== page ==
Creepy’s logic, while disturbing, was unfortunately impeccable on this occasion. Michael had sounded embarrassed and amused as he sank, then a little worried, then downright frantic. The last thing I’d heard from him, however – a muffled “Lord help me!” – had been some eleven minutes ago.
There seemed little point in theorising that he’d fallen into the body of the couch, banged his head on a support bar, and knocked himself unconscious. And my second-best guess – that he’d been so mortified to fall down between some strangers’ couch pillows and get trapped there that he was just lying in embarrassed silence and hoping the whole situation would blow over – seemed even more farfetched.
It appeared I had little recourse. I took the screwdriver and spanner that Creepy handed me, and stepped towards the couch. I hesitated before pulling off the two huge, lumpy, roughly-rectangular cushions to reveal the couch’s inner workings.
“I suppose we are sure this isn’t, you know,” I said, “the real Ippy-ippy Zignog?”
I should probably explain a little bit about Ippy-ippy Zignog while I have the chance, but I’m actually not going to. It was just another one of those annoying situations that Creepy got me into and which I would prefer to forget. Suffice it to say that Ippy-ippy Zignog was the kind of guy who was easy to confuse with a large, saggy green couch with oranges printed on it.
“Only one way to be sure,” Creepy said, and crossed to our battered old record player. He pulled the Sings for All Sizes album off the shelf, theatrically blew dust off it, swept the LP from its sleeve and set it on the turntable. He dropped the stylus at random and James Darren started crooning approximately two-thirds of the way through I Don’t Wanna Lose Ya.
The couch failed to start dancing.
“Okay then,” I said, and grabbed the cushions.
Michael did not appear to be underneath them and I admitted that it would have been a bit weird if he had been, for all that it would have supported my second-best guess. There was, however, a large rent in the coins-and-chips-and-lollies-scattered grey felt underlay, a rent that would have been right between the two cushions and, therefore, right about where Michael would have disappeared. I parted this, feeling obscurely gynaecological, and peered inside. Darkness peered back at me, and I sighed and straightened.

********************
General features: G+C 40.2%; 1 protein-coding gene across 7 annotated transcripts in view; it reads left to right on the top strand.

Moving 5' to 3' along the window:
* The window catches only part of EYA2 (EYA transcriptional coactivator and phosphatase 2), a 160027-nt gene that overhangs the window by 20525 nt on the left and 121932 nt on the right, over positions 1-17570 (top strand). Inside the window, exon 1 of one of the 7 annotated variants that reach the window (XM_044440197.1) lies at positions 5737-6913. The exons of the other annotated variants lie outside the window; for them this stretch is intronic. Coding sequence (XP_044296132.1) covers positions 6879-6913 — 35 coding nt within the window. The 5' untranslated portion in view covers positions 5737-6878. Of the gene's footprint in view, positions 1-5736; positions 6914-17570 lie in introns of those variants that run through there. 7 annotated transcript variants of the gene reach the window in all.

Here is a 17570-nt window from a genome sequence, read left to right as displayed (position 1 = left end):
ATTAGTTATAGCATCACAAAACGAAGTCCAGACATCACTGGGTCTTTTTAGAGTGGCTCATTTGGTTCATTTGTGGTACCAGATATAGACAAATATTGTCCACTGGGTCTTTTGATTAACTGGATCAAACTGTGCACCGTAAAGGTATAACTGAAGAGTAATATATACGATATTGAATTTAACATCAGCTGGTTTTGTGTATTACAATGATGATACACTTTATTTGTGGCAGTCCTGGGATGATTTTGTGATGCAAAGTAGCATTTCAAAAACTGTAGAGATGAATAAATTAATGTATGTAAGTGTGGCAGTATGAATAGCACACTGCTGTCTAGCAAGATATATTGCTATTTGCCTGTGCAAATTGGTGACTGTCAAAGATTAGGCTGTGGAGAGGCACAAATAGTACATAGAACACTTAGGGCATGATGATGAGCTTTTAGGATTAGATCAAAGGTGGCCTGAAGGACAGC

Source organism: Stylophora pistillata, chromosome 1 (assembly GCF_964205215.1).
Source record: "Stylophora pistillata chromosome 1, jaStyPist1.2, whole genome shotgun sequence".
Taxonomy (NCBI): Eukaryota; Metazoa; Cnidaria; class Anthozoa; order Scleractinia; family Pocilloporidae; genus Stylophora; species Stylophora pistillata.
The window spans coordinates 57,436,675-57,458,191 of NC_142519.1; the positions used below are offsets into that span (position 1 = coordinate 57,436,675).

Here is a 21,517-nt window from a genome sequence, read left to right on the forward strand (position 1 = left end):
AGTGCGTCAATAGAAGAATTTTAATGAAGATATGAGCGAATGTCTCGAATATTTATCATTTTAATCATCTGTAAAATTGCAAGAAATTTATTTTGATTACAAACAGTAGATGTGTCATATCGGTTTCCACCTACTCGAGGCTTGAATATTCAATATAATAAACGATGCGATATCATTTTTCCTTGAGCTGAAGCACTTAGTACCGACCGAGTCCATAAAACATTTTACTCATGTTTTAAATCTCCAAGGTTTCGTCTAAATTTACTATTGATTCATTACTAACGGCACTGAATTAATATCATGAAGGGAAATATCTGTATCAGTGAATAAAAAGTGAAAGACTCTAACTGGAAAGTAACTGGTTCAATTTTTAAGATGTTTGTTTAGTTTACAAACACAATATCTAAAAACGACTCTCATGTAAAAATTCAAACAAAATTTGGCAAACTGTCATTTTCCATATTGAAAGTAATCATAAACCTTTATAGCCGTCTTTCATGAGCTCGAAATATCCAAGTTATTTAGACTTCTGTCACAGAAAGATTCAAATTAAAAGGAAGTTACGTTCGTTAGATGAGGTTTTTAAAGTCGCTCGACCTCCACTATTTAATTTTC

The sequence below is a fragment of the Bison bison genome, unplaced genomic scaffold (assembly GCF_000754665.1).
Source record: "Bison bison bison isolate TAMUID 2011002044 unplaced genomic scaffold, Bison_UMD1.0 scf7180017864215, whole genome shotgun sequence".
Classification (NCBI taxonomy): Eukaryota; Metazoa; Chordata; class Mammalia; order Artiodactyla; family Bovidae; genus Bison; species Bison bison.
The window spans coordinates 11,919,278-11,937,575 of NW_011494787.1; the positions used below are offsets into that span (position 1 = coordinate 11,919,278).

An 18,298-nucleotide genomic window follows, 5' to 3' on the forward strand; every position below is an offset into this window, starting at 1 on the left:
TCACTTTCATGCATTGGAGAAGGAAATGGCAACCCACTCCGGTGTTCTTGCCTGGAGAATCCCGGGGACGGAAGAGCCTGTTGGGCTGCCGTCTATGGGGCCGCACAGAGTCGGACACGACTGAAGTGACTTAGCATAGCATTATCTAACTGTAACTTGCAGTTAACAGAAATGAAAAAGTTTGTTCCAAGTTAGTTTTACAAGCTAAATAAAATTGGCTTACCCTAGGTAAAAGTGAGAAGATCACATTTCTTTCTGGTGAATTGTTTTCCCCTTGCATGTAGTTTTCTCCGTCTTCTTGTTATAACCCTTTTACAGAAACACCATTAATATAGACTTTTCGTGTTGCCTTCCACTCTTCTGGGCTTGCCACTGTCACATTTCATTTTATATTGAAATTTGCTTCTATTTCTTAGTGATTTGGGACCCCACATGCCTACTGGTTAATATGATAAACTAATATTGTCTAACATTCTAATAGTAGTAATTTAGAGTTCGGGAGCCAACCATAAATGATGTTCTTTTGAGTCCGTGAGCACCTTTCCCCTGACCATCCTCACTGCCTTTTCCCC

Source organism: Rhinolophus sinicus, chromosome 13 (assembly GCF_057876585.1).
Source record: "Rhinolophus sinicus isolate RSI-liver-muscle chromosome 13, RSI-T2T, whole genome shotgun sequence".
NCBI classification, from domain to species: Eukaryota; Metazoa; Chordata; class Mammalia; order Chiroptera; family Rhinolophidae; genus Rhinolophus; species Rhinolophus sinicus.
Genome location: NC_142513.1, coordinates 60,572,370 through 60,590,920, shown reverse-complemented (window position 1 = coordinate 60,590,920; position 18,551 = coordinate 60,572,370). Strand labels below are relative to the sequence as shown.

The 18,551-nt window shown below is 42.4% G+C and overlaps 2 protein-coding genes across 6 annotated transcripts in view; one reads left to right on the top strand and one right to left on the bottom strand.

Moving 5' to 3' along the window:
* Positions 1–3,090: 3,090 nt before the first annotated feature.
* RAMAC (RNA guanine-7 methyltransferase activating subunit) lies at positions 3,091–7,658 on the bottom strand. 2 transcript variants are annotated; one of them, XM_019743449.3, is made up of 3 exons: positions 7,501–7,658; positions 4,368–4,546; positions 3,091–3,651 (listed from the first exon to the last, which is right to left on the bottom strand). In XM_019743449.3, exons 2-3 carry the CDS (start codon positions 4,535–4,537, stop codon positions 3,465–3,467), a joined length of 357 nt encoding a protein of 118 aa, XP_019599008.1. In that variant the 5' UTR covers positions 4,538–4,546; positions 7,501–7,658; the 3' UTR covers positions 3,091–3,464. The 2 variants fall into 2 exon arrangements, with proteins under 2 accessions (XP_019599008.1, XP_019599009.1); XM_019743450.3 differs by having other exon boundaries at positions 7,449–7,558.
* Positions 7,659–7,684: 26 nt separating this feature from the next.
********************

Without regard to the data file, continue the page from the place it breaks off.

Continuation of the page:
“Stanley?” Creepy asked.
I used the knife to part the felt from the base of the couch where it met the back, and then peeled it away entirely. Springs and metal bars and wooden cross-braces and more coins and chips and a mummified sandwich and, weirdly, a bowling ball and half a chipboard STOP sign, faced me ingenuously. I reached in, pushed my fingers boldly into the holes, and pulled the bowling ball out. It was black, and had a scuffed red logo on it that was just swirly enough to identify the ball as a piece of Coca-Cola merchandise.
“Oh,” Creepy said, and held out his hands. I dropped the ball into it, and took a moment to quietly enjoy the sight of him almost falling over. “I remember this.”
“I won it, if you must know.”
“You can barely lift it. Are you telling me you won a bowling contest and they gave you a ball so obviously unsuited to you?”
“I never said anything about a bowling contest,” Creepy put the ball down on the spare armchair – the chair I’d tried to invite Michael to sit on, but he’d wanted to get all thigh-to-thigh chummy, the poor fool – and turned back to the couch. He pulled out the battered red piece of chipboard. “It was a battle of wits.”
“You whopped a guy from a bowling alley with a stolen STOP sign,” I summarised, “and took his ball.”
“It wasn’t that simple.”
“And then put them in the couch.”
“To be honest, I put them down and went to get a victory glass,” Creepy said, “and when I came back they were gone. I assumed either you had taken them, or the guy had followed me and stolen the ball back and also took the sign for some reason. It was all a bit embarrassing, so I just moved on.”
“Right,” I said, while Creepy reverently laid the STOP sign against the bowling ball. “And how long ago was this?”
I peered into the innards of the couch. It hardly seemed worth mentioning that there was no sign of Michael. Sure, there were plenty of bars and springs and things – so many I still couldn’t see the bottom of the couch, if it even had a bottom and didn’t just open onto the carpet beneath – but I could see sufficiently deep that I could be sure he wasn’t in there.
“Okay,” I said, “change of plan. Help me flip it over.”